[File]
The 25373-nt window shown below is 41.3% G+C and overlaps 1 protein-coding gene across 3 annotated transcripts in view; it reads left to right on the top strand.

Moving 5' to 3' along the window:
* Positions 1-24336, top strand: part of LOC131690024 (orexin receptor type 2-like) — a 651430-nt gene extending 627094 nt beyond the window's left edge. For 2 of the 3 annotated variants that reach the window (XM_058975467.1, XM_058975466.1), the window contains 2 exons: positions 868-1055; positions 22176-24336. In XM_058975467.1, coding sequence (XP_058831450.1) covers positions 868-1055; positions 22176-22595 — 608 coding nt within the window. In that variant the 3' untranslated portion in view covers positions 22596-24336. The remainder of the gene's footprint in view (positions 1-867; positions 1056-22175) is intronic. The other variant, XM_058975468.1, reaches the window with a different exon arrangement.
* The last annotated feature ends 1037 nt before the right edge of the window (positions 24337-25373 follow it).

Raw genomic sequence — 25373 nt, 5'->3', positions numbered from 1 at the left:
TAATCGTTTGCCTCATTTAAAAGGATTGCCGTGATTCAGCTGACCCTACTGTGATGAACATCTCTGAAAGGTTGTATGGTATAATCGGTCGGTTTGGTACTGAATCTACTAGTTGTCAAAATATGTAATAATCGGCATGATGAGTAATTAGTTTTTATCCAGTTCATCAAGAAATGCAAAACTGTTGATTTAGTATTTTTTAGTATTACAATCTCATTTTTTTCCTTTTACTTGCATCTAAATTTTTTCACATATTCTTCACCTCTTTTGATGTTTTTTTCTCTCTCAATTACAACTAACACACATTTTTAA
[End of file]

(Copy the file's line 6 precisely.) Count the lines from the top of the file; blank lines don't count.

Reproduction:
TAATCGTTTGCCTCATTTAAAAGGATTGCCGTGATTCAGCTGACCCTACTGTGATGAACATCTCTGAAAGGTTGTATGGTATAATCGGTCGGTTTGGTACTGAATCTACTAGTTGTCAAAATATGTAATAATCGGCATGATGAGTAATTAGTTTTTATCCAGTTCATCAAGAAATGCAAAACTGTTGATTTAGTATTTTTTAGTATTACAATCTCATTTTTTTCCTTTTACTTGCATCTAAATTTTTTCACATATTCTTCACCTCTTTTGATGTTTTTTTCTCTCTCAATTACAACTAACACACATTTTTAA